Descended from both Genghis Khan and Tamerlane, the Mughal dynasty originated in Central Asia. It became the strongest dynasty to rule India, lasting from 1526 to 1858. The Mughal dynasty reached its height under Akbar, who encouraged reconciliation among his subjects by encouraging intermarriage between Hindus and Muslims and appointed competent administrators. His empire stretched from the Himalayas to the Hindu Kush and included present-day India, Bangladesh, Afghanistan, and Pakistan. The Mughal Empire passed its zenith after Akbar.
Shah Jahan, although famous for the construction of the Taj Mahal, was an unsuccessful military leader. He launched three failed campaigns against the ruler of southern Afghanistan, was defeated in his attempt to regain the ancient Mughal patrimony in Central Asia, was repulsed four times in his efforts to extend rule from northern to southern Deccan, and lost an effort to oust the Portuguese from its coast. The cumulative effect of these campaigns was the imposition of higher taxes on the peasantry, whose loyalty to the Mughals began to diminish. This became more evident under Aurangzeb. The fortunes of both the empire and the dynasty decreased in the last half of Aurangzeb’s reign. Overwhelmingly ambitious, he spent the last 28 years of his reign campaigning in the south to conquer and unite the subcontinent from the south tip to the northern Himalayas and Hindu Kush. Although initially successful, many areas quickly revolted.
Aurangzeb’s wars took a toll on the empire’s resources, which became strained. This led to peasant resistance and flight, thereby increasing the burden on the remaining peasants. Aurangzeb’s strict Islam and intolerance toward other religions also roused opposition. He destroyed Hindu temples and schools, dismissed Hindu officials from government, and reimposed the tax on non-Muslims. These policies led to the rise of the greatest military opponents of the Mughals—the Marathas and the Sikhs. Under the leadership of Shivaji, the Marathas in the northwest Deccan carried out resistance and by 1750 controlled large sections of central and northern India. The Sikhs, originally a peaceful sect that attempted to synthesize Hindu and Muslim beliefs, became militarized by persecution and by 1750 controlled much of the Punjab in northeast India. The Hindu Rajputs in north central India, initially won over by Akbar’s policies, became hostile and began to attack the Mughals. Even within the Delhi area, Hindu peasants called the Jats became radicalized and also revolted.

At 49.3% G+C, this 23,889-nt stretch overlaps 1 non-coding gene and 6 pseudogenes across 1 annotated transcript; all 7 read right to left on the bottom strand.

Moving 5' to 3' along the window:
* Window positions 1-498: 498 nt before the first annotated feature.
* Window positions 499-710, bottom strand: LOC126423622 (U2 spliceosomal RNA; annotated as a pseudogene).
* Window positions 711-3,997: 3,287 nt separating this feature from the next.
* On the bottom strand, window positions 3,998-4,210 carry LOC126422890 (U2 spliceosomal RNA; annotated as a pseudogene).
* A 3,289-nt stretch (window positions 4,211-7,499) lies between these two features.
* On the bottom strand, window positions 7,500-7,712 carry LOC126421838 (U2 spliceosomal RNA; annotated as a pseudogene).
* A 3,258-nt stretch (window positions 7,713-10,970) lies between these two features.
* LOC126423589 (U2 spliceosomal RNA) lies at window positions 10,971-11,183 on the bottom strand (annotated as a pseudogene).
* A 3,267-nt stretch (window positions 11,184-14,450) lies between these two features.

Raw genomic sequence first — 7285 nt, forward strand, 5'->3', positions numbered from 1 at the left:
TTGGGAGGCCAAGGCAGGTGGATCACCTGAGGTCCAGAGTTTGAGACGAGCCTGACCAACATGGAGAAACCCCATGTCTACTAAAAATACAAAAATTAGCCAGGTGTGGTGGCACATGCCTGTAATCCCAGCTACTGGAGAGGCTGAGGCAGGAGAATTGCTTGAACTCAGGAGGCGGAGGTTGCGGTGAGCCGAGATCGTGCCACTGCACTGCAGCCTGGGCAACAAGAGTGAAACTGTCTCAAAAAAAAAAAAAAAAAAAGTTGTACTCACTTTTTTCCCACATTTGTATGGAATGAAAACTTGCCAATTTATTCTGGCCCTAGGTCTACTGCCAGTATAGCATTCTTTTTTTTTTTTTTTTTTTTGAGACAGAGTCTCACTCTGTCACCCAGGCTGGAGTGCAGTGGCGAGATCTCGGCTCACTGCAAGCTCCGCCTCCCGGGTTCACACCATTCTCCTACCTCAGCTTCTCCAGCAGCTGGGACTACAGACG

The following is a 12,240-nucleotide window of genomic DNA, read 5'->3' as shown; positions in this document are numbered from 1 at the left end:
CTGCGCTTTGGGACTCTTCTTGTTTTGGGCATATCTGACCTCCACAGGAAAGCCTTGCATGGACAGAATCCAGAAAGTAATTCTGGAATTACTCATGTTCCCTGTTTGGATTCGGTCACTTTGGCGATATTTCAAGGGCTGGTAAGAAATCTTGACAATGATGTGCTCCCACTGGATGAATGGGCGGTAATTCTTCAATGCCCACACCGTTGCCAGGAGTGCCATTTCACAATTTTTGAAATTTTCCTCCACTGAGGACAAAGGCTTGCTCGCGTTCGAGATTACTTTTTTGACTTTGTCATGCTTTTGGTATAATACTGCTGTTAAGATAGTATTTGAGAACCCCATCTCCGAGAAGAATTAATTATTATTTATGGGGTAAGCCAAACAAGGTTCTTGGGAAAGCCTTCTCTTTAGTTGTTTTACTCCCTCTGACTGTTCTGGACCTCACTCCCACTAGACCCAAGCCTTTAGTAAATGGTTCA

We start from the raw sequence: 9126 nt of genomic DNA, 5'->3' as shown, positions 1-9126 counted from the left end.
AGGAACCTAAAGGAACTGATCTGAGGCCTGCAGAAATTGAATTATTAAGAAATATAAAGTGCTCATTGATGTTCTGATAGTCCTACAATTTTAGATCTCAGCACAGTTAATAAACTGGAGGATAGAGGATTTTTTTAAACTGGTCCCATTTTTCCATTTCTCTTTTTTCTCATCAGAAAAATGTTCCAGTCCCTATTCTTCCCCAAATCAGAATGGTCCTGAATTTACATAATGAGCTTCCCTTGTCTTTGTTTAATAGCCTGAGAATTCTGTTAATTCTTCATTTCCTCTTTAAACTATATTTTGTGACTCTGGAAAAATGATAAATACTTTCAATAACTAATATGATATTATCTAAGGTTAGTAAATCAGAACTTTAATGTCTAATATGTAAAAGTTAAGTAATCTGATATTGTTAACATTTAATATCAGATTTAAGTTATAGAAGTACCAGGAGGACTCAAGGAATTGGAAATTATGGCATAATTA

After Aurangzeb’s death in 1707, most of the 10 Mughal emperors who followed him between 1707 and 1857 were little more than figureheads for one of the contending parties for power in India. Court feuds and civil wars also led to disintegration as Muslim dynasties arose in south Deccan, the eastern province of Oudh, and northeast Bengal between 1704 and 1720. One Mughal emperor, Muhammad Shah, attempted to repair some of the damage by placating the Hindus but with little success, partly due to his own indolence and foreign invasions. Mughal power never recovered from the invasion of the Persian ruler Nadir Shah, who sacked Delhi in 1739, carried away the fabled peacock throne, symbol of the dynasty, and plundered northern India. Even more devastating was the invasion of Ahmed Khan, ruler of eastern Persia, Afghanistan, Uzbekistan, and portions of northern India. He sacked Delhi, defeating the Marathas and Rajputs, but his empire disintegrated after his death in 1772.
Mughal power also suffered with the rise of European merchants, especially the British and French who replaced the earlier Portuguese and Dutch. In 1691 the British East India Company received a charter from the Mughal government not only to trade but to collect taxes in what is now Calcutta. In time, it became progressively more involved in politics; by 1765, the company controlled all Bengal, the richest province of India. By 1800 Britain had ousted the French from India. By 1818 the company either directly or indirectly ruled most of India. By the 19th century, Mughal emperors had become mere pensioners of the company. The last Mughal emperor was deposed and exiled to Burma after the Indian Mutiny in 1857.
There were many causes for the decline and fall of the Mughal dynasty. First, the lack of tolerance shown to the non-Islamic majority by later Mughal emperors; second, the imperial overreach by emperors in terms of military expeditions which strained resources after 1680; third, the diversity of India’s ethnic and religious groups as well as strong traditions of regionalism which served to weaken the center; and fourth, the superior technological and financial expertise which the West, including England, enjoyed after 1500 gave it an advantage dealing with Islamic emperors who had fallen behind. Finally, and perhaps most important, the Mughal dynasty remained a minority in India, distinct in religion, culture, and language from the majority of subjects. Given the circumstances, its fall was perhaps inevitable.
Norman C. Rothman